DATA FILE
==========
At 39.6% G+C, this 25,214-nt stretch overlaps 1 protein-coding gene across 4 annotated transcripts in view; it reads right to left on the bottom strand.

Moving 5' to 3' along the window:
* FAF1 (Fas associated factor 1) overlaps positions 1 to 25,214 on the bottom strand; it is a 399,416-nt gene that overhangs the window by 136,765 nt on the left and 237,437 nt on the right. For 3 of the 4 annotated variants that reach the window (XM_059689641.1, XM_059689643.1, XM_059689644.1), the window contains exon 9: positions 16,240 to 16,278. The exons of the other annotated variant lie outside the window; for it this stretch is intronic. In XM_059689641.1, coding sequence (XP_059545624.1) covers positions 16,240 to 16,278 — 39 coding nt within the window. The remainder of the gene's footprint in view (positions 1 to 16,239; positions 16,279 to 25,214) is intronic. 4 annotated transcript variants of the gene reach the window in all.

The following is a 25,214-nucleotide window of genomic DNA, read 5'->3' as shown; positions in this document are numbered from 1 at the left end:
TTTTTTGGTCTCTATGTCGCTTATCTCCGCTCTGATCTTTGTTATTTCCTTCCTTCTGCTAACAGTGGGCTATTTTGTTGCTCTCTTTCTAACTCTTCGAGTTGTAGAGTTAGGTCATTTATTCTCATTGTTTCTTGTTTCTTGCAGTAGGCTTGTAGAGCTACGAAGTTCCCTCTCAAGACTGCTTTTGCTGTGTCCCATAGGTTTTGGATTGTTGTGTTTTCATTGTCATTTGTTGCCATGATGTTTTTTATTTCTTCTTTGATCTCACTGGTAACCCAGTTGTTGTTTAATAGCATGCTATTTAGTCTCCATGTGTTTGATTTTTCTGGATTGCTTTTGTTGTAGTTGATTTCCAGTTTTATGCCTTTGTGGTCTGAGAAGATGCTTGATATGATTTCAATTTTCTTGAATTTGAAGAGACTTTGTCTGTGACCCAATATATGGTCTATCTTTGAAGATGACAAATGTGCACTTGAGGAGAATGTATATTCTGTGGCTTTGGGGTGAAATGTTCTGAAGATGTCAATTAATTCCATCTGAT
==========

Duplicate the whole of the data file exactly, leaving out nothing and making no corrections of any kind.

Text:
At 39.6% G+C, this 25,214-nt stretch overlaps 1 protein-coding gene across 4 annotated transcripts in view; it reads right to left on the bottom strand.

Moving 5' to 3' along the window:
* FAF1 (Fas associated factor 1) overlaps positions 1 to 25,214 on the bottom strand; it is a 399,416-nt gene that overhangs the window by 136,765 nt on the left and 237,437 nt on the right. For 3 of the 4 annotated variants that reach the window (XM_059689641.1, XM_059689643.1, XM_059689644.1), the window contains exon 9: positions 16,240 to 16,278. The exons of the other annotated variant lie outside the window; for it this stretch is intronic. In XM_059689641.1, coding sequence (XP_059545624.1) covers positions 16,240 to 16,278 — 39 coding nt within the window. The remainder of the gene's footprint in view (positions 1 to 16,239; positions 16,279 to 25,214) is intronic. 4 annotated transcript variants of the gene reach the window in all.

The following is a 25,214-nucleotide window of genomic DNA, read 5'->3' as shown; positions in this document are numbered from 1 at the left end:
TTTTTTGGTCTCTATGTCGCTTATCTCCGCTCTGATCTTTGTTATTTCCTTCCTTCTGCTAACAGTGGGCTATTTTGTTGCTCTCTTTCTAACTCTTCGAGTTGTAGAGTTAGGTCATTTATTCTCATTGTTTCTTGTTTCTTGCAGTAGGCTTGTAGAGCTACGAAGTTCCCTCTCAAGACTGCTTTTGCTGTGTCCCATAGGTTTTGGATTGTTGTGTTTTCATTGTCATTTGTTGCCATGATGTTTTTTATTTCTTCTTTGATCTCACTGGTAACCCAGTTGTTGTTTAATAGCATGCTATTTAGTCTCCATGTGTTTGATTTTTCTGGATTGCTTTTGTTGTAGTTGATTTCCAGTTTTATGCCTTTGTGGTCTGAGAAGATGCTTGATATGATTTCAATTTTCTTGAATTTGAAGAGACTTTGTCTGTGACCCAATATATGGTCTATCTTTGAAGATGACAAATGTGCACTTGAGGAGAATGTATATTCTGTGGCTTTGGGGTGAAATGTTCTGAAGATGTCAATTAATTCCATCTGAT